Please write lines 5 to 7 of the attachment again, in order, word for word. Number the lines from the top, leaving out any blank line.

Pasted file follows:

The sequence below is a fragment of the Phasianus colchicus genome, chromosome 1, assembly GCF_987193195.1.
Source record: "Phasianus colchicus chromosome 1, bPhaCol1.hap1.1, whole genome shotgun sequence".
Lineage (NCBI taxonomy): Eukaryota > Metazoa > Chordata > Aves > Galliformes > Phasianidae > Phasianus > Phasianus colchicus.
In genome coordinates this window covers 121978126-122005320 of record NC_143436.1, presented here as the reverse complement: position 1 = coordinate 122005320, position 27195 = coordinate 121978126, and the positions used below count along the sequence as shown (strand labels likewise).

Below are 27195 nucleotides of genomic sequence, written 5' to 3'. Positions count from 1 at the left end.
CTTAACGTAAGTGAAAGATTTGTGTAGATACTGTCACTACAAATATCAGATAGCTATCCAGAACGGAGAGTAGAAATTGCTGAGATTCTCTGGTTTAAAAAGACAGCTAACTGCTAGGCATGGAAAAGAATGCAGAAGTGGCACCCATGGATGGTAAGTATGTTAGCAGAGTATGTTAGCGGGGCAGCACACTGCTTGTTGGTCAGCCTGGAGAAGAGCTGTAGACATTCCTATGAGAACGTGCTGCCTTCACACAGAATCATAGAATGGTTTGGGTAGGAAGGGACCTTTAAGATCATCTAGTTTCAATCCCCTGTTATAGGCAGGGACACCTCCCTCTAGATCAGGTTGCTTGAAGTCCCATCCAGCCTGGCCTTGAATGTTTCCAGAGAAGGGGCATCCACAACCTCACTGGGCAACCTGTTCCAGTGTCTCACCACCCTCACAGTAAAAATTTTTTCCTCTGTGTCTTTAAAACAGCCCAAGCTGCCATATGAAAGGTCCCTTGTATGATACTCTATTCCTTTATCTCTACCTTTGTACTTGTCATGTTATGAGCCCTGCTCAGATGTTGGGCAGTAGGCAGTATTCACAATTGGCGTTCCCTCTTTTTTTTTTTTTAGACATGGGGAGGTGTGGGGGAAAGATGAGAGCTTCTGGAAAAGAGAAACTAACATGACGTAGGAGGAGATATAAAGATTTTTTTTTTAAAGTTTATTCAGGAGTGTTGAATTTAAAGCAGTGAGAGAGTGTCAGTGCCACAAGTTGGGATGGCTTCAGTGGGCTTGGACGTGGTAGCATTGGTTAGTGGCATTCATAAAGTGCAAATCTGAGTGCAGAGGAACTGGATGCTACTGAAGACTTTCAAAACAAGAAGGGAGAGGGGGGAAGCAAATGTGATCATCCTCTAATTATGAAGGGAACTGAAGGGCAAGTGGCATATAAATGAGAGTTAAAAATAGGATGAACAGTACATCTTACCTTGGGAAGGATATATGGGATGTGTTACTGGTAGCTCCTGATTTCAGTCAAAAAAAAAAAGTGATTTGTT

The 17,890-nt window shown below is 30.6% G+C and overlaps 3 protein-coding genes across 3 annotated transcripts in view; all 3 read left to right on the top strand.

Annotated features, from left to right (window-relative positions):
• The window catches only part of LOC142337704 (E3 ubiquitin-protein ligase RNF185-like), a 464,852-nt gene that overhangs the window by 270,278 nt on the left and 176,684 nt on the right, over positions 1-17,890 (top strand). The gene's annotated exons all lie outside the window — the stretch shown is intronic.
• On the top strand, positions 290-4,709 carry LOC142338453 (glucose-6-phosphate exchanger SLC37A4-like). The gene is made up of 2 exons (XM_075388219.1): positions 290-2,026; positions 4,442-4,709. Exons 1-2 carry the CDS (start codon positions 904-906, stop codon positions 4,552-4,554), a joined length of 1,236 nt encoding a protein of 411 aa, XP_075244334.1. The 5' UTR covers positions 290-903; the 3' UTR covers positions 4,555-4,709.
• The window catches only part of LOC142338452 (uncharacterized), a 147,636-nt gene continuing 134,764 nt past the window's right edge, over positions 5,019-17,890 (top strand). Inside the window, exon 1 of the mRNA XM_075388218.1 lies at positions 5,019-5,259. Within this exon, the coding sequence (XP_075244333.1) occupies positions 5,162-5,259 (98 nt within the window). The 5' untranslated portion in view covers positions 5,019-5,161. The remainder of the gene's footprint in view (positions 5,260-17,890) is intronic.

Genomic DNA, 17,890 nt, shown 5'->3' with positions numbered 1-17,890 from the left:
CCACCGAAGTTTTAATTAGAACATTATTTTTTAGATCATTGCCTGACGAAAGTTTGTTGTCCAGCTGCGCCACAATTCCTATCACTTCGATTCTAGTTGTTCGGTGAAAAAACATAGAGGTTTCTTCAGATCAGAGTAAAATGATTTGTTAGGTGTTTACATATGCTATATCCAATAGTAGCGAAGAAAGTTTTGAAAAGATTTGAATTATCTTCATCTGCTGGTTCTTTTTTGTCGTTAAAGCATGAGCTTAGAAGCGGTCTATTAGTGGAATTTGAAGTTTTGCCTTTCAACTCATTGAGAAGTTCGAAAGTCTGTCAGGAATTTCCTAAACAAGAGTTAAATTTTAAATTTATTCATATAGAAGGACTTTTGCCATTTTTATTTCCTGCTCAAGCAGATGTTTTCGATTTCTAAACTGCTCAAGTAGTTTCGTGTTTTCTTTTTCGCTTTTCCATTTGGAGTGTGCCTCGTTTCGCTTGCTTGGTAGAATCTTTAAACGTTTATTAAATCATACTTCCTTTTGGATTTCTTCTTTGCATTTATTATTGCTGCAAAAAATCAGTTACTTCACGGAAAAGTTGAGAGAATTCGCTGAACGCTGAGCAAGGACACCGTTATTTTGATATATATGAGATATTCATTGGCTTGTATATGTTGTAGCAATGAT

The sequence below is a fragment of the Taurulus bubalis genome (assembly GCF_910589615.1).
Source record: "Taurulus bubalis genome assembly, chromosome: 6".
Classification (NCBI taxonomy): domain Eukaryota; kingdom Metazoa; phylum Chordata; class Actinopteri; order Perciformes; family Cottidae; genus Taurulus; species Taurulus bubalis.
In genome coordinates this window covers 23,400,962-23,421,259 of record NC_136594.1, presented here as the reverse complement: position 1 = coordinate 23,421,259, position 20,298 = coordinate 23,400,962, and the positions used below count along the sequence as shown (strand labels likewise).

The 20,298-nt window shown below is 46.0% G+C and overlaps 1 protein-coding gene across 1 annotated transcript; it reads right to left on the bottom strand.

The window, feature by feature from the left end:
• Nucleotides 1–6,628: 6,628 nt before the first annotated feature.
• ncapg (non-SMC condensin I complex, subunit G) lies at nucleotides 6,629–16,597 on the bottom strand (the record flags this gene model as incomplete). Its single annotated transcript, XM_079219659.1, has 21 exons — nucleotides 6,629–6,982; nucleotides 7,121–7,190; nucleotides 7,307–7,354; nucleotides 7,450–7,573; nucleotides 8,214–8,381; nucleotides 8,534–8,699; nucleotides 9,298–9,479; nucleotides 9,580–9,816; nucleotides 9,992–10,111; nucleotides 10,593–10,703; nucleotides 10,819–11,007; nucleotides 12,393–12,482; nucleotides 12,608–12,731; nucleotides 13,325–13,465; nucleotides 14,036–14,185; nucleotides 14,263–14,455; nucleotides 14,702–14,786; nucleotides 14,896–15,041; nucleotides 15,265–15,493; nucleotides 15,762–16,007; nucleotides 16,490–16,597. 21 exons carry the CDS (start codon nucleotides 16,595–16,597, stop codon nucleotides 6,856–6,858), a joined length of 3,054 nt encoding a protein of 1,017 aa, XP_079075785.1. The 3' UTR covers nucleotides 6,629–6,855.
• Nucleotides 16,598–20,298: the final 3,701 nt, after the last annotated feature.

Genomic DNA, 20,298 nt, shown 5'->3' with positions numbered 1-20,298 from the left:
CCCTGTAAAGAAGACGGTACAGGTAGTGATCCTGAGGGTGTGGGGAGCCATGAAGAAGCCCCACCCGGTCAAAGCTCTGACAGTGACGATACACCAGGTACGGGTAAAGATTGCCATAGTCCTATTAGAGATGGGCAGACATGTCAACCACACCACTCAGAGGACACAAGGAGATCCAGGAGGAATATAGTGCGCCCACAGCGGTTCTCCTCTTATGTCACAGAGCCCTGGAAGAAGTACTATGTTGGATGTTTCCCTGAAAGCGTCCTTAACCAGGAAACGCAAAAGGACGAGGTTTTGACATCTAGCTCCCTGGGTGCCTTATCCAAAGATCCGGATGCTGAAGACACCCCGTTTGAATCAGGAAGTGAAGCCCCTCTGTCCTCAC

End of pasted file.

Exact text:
Below are 27195 nucleotides of genomic sequence, written 5' to 3'. Positions count from 1 at the left end.
CTTAACGTAAGTGAAAGATTTGTGTAGATACTGTCACTACAAATATCAGATAGCTATCCAGAACGGAGAGTAGAAATTGCTGAGATTCTCTGGTTTAAAAAGACAGCTAACTGCTAGGCATGGAAAAGAATGCAGAAGTGGCACCCATGGATGGTAAGTATGTTAGCAGAGTATGTTAGCGGGGCAGCACACTGCTTGTTGGTCAGCCTGGAGAAGAGCTGTAGACATTCCTATGAGAACGTGCTGCCTTCACACAGAATCATAGAATGGTTTGGGTAGGAAGGGACCTTTAAGATCATCTAGTTTCAATCCCCTGTTATAGGCAGGGACACCTCCCTCTAGATCAGGTTGCTTGAAGTCCCATCCAGCCTGGCCTTGAATGTTTCCAGAGAAGGGGCATCCACAACCTCACTGGGCAACCTGTTCCAGTGTCTCACCACCCTCACAGTAAAAATTTTTTCCTCTGTGTCTTTAAAACAGCCCAAGCTGCCATATGAAAGGTCCCTTGTATGATACTCTATTCCTTTATCTCTACCTTTGTACTTGTCATGTTATGAGCCCTGCTCAGATGTTGGGCAGTAGGCAGTATTCACAATTGGCGTTCCCTCTTTTTTTTTTTTTAGACATGGGGAGGTGTGGGGGAAAGATGAGAGCTTCTGGAAAAGAGAAACTAACATGACGTAGGAGGAGATATAAAGATTTTTTTTTTAAAGTTTATTCAGGAGTGTTGAATTTAAAGCAGTGAGAGAGTGTCAGTGCCACAAGTTGGGATGGCTTCAGTGGGCTTGGACGTGGTAGCATTGGTTAGTGGCATTCATAAAGTGCAAATCTGAGTGCAGAGGAACTGGATGCTACTGAAGACTTTCAAAACAAGAAGGGAGAGGGGGGAAGCAAATGTGATCATCCTCTAATTATGAAGGGAACTGAAGGGCAAGTGGCATATAAATGAGAGTTAAAAATAGGATGAACAGTACATCTTACCTTGGGAAGGATATATGGGATGTGTTACTGGTAGCTCCTGATTTCAGTCAAAAAAAAAAAGTGATTTGTT

The 17,890-nt window shown below is 30.6% G+C and overlaps 3 protein-coding genes across 3 annotated transcripts in view; all 3 read left to right on the top strand.